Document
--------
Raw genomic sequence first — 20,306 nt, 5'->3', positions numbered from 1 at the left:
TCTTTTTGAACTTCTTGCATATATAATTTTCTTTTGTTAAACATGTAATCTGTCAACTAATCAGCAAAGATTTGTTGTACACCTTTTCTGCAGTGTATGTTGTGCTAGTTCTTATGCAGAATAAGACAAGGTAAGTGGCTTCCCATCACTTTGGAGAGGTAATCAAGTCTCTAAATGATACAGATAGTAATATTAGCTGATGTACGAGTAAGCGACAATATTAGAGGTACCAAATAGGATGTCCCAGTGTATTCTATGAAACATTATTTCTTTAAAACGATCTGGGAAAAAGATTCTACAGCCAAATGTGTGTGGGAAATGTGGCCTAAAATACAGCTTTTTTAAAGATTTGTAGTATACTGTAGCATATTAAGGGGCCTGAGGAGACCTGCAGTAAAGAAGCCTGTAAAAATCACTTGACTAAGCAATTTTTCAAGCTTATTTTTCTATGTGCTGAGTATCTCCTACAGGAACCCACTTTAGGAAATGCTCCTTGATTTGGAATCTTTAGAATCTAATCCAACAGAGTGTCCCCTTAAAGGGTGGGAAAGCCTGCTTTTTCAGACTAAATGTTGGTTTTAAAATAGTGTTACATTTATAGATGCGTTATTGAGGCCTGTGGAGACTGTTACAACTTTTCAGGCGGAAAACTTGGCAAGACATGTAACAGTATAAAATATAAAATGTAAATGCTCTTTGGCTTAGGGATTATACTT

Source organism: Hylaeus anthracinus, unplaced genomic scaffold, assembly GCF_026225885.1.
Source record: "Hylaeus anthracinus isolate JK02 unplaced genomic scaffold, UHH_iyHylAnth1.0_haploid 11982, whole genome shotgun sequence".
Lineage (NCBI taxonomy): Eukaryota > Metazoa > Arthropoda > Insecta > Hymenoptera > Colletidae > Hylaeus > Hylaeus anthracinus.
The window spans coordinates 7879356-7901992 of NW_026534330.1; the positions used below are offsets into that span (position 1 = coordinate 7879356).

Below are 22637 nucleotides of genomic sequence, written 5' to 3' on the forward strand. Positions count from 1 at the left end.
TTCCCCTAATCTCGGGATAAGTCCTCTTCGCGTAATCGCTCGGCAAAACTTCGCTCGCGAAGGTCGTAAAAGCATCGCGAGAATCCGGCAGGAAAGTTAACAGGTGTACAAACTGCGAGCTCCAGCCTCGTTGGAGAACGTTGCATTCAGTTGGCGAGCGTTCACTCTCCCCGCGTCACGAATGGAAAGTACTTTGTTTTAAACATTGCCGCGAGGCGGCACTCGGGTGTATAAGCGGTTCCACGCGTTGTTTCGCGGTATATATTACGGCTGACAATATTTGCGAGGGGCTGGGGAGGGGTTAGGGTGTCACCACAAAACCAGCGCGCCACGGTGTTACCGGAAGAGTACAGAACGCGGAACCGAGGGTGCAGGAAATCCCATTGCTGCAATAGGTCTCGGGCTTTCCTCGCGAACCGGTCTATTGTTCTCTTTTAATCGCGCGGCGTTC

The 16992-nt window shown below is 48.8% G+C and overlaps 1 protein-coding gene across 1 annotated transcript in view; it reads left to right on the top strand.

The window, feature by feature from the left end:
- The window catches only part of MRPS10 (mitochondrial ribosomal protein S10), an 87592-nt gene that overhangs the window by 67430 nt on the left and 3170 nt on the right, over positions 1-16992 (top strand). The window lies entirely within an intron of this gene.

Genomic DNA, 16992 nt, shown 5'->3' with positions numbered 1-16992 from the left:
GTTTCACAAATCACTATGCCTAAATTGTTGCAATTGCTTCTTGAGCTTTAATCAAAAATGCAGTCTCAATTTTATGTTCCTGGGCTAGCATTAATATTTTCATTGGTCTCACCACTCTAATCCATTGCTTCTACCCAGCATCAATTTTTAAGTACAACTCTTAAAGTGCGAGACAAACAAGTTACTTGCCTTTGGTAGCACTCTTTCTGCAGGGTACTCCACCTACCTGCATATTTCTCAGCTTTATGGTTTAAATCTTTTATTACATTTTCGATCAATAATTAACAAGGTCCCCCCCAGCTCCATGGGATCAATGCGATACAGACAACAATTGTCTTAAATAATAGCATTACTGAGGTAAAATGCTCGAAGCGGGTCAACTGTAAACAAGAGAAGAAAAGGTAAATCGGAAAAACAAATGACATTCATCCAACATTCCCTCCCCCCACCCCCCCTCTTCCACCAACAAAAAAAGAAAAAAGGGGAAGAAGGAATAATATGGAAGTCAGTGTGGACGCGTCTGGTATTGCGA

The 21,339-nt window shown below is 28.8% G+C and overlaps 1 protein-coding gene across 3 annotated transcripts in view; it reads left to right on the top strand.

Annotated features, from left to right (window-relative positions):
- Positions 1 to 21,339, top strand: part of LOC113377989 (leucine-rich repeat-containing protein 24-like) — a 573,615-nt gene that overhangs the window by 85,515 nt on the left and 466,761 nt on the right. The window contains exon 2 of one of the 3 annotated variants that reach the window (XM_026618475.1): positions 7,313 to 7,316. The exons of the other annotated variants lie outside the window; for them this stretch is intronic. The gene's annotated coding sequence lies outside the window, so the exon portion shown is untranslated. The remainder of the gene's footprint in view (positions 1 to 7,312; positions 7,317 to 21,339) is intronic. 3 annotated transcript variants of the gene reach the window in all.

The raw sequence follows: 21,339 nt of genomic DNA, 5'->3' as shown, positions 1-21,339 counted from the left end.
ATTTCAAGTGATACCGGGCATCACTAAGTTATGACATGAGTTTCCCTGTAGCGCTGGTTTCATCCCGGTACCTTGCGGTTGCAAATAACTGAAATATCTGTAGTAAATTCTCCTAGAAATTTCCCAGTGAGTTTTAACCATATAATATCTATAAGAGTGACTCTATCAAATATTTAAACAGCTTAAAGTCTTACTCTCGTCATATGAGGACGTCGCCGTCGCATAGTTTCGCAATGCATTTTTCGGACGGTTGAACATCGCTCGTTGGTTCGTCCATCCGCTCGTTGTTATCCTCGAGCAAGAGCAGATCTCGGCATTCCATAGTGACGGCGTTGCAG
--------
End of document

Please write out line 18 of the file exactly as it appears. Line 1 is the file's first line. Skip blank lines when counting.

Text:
ATTTCAAGTGATACCGGGCATCACTAAGTTATGACATGAGTTTCCCTGTAGCGCTGGTTTCATCCCGGTACCTTGCGGTTGCAAATAACTGAAATATCTGTAGTAAATTCTCCTAGAAATTTCCCAGTGAGTTTTAACCATATAATATCTATAAGAGTGACTCTATCAAATATTTAAACAGCTTAAAGTCTTACTCTCGTCATATGAGGACGTCGCCGTCGCATAGTTTCGCAATGCATTTTTCGGACGGTTGAACATCGCTCGTTGGTTCGTCCATCCGCTCGTTGTTATCCTCGAGCAAGAGCAGATCTCGGCATTCCATAGTGACGGCGTTGCAG